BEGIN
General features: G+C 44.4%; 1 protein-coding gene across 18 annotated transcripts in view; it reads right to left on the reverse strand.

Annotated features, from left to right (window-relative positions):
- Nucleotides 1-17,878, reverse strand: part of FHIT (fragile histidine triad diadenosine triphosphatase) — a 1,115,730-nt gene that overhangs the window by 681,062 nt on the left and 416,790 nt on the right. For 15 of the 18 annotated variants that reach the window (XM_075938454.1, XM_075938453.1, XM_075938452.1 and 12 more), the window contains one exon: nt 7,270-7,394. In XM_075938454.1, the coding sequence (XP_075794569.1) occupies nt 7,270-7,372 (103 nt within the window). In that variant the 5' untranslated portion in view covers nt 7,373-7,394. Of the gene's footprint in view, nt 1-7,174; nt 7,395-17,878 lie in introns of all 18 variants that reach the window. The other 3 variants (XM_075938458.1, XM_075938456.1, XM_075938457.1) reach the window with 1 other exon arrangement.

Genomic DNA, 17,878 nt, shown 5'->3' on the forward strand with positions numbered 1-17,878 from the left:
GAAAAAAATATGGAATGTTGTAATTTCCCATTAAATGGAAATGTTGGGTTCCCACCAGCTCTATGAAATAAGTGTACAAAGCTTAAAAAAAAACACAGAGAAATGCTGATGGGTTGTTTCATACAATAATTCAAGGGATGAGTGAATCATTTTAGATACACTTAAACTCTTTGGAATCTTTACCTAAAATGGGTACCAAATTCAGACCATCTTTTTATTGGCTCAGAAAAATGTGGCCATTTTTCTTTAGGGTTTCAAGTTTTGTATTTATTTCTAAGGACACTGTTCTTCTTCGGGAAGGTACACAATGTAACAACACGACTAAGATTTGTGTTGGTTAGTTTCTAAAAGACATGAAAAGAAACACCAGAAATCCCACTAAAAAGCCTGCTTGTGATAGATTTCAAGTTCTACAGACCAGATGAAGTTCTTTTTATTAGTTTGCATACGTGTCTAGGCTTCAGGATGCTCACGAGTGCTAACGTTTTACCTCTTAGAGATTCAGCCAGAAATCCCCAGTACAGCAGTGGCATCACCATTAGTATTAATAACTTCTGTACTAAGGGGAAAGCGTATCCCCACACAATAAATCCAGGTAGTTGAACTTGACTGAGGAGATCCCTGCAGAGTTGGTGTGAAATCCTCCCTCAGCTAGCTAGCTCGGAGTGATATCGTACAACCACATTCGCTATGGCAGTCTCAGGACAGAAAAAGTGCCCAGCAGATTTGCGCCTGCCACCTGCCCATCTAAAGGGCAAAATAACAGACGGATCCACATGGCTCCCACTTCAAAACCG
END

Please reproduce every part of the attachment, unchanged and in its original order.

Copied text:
General features: G+C 44.4%; 1 protein-coding gene across 18 annotated transcripts in view; it reads right to left on the reverse strand.

Annotated features, from left to right (window-relative positions):
- Nucleotides 1-17,878, reverse strand: part of FHIT (fragile histidine triad diadenosine triphosphatase) — a 1,115,730-nt gene that overhangs the window by 681,062 nt on the left and 416,790 nt on the right. For 15 of the 18 annotated variants that reach the window (XM_075938454.1, XM_075938453.1, XM_075938452.1 and 12 more), the window contains one exon: nt 7,270-7,394. In XM_075938454.1, the coding sequence (XP_075794569.1) occupies nt 7,270-7,372 (103 nt within the window). In that variant the 5' untranslated portion in view covers nt 7,373-7,394. Of the gene's footprint in view, nt 1-7,174; nt 7,395-17,878 lie in introns of all 18 variants that reach the window. The other 3 variants (XM_075938458.1, XM_075938456.1, XM_075938457.1) reach the window with 1 other exon arrangement.

Genomic DNA, 17,878 nt, shown 5'->3' on the forward strand with positions numbered 1-17,878 from the left:
GAAAAAAATATGGAATGTTGTAATTTCCCATTAAATGGAAATGTTGGGTTCCCACCAGCTCTATGAAATAAGTGTACAAAGCTTAAAAAAAAACACAGAGAAATGCTGATGGGTTGTTTCATACAATAATTCAAGGGATGAGTGAATCATTTTAGATACACTTAAACTCTTTGGAATCTTTACCTAAAATGGGTACCAAATTCAGACCATCTTTTTATTGGCTCAGAAAAATGTGGCCATTTTTCTTTAGGGTTTCAAGTTTTGTATTTATTTCTAAGGACACTGTTCTTCTTCGGGAAGGTACACAATGTAACAACACGACTAAGATTTGTGTTGGTTAGTTTCTAAAAGACATGAAAAGAAACACCAGAAATCCCACTAAAAAGCCTGCTTGTGATAGATTTCAAGTTCTACAGACCAGATGAAGTTCTTTTTATTAGTTTGCATACGTGTCTAGGCTTCAGGATGCTCACGAGTGCTAACGTTTTACCTCTTAGAGATTCAGCCAGAAATCCCCAGTACAGCAGTGGCATCACCATTAGTATTAATAACTTCTGTACTAAGGGGAAAGCGTATCCCCACACAATAAATCCAGGTAGTTGAACTTGACTGAGGAGATCCCTGCAGAGTTGGTGTGAAATCCTCCCTCAGCTAGCTAGCTCGGAGTGATATCGTACAACCACATTCGCTATGGCAGTCTCAGGACAGAAAAAGTGCCCAGCAGATTTGCGCCTGCCACCTGCCCATCTAAAGGGCAAAATAACAGACGGATCCACATGGCTCCCACTTCAAAACCG